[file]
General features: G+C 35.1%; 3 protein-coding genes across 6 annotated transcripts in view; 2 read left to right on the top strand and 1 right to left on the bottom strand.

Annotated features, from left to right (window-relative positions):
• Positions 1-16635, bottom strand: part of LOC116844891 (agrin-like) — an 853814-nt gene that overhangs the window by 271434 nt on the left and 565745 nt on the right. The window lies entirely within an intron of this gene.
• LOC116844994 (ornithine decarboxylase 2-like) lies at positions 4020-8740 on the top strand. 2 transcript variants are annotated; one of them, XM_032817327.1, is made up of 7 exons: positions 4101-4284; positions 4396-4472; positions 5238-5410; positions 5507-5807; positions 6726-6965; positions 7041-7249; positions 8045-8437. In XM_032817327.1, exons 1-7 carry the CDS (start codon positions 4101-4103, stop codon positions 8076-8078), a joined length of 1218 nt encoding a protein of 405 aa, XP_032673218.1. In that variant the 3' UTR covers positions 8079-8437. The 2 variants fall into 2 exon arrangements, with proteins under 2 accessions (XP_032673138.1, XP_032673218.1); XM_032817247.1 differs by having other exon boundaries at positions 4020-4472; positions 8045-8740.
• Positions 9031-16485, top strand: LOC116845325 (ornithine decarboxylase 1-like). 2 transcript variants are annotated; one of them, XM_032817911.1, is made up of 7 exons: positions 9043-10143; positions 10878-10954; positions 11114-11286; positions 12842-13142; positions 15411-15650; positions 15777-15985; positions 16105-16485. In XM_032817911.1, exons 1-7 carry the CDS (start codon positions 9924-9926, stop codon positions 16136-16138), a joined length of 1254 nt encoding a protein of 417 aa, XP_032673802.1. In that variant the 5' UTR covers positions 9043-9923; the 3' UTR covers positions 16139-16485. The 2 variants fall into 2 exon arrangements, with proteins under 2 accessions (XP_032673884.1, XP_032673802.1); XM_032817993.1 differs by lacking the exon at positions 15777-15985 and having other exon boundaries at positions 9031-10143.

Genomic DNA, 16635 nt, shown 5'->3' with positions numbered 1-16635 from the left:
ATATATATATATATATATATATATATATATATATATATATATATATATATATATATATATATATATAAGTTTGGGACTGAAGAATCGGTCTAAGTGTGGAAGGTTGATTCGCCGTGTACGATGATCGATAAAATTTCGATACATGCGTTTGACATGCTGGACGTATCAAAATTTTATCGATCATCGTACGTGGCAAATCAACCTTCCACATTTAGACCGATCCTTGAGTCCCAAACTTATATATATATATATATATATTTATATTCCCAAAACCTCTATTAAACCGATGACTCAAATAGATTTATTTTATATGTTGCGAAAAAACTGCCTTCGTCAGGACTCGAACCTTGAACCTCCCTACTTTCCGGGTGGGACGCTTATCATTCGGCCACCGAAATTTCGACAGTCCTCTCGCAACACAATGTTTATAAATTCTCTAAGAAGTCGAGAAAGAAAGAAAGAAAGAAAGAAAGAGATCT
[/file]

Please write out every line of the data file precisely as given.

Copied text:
General features: G+C 35.1%; 3 protein-coding genes across 6 annotated transcripts in view; 2 read left to right on the top strand and 1 right to left on the bottom strand.

Annotated features, from left to right (window-relative positions):
• Positions 1-16635, bottom strand: part of LOC116844891 (agrin-like) — an 853814-nt gene that overhangs the window by 271434 nt on the left and 565745 nt on the right. The window lies entirely within an intron of this gene.
• LOC116844994 (ornithine decarboxylase 2-like) lies at positions 4020-8740 on the top strand. 2 transcript variants are annotated; one of them, XM_032817327.1, is made up of 7 exons: positions 4101-4284; positions 4396-4472; positions 5238-5410; positions 5507-5807; positions 6726-6965; positions 7041-7249; positions 8045-8437. In XM_032817327.1, exons 1-7 carry the CDS (start codon positions 4101-4103, stop codon positions 8076-8078), a joined length of 1218 nt encoding a protein of 405 aa, XP_032673218.1. In that variant the 3' UTR covers positions 8079-8437. The 2 variants fall into 2 exon arrangements, with proteins under 2 accessions (XP_032673138.1, XP_032673218.1); XM_032817247.1 differs by having other exon boundaries at positions 4020-4472; positions 8045-8740.
• Positions 9031-16485, top strand: LOC116845325 (ornithine decarboxylase 1-like). 2 transcript variants are annotated; one of them, XM_032817911.1, is made up of 7 exons: positions 9043-10143; positions 10878-10954; positions 11114-11286; positions 12842-13142; positions 15411-15650; positions 15777-15985; positions 16105-16485. In XM_032817911.1, exons 1-7 carry the CDS (start codon positions 9924-9926, stop codon positions 16136-16138), a joined length of 1254 nt encoding a protein of 417 aa, XP_032673802.1. In that variant the 5' UTR covers positions 9043-9923; the 3' UTR covers positions 16139-16485. The 2 variants fall into 2 exon arrangements, with proteins under 2 accessions (XP_032673884.1, XP_032673802.1); XM_032817993.1 differs by lacking the exon at positions 15777-15985 and having other exon boundaries at positions 9031-10143.

Genomic DNA, 16635 nt, shown 5'->3' with positions numbered 1-16635 from the left:
ATATATATATATATATATATATATATATATATATATATATATATATATATATATATATATATATATAAGTTTGGGACTGAAGAATCGGTCTAAGTGTGGAAGGTTGATTCGCCGTGTACGATGATCGATAAAATTTCGATACATGCGTTTGACATGCTGGACGTATCAAAATTTTATCGATCATCGTACGTGGCAAATCAACCTTCCACATTTAGACCGATCCTTGAGTCCCAAACTTATATATATATATATATATATTTATATTCCCAAAACCTCTATTAAACCGATGACTCAAATAGATTTATTTTATATGTTGCGAAAAAACTGCCTTCGTCAGGACTCGAACCTTGAACCTCCCTACTTTCCGGGTGGGACGCTTATCATTCGGCCACCGAAATTTCGACAGTCCTCTCGCAACACAATGTTTATAAATTCTCTAAGAAGTCGAGAAAGAAAGAAAGAAAGAAAGAAAGAGATCT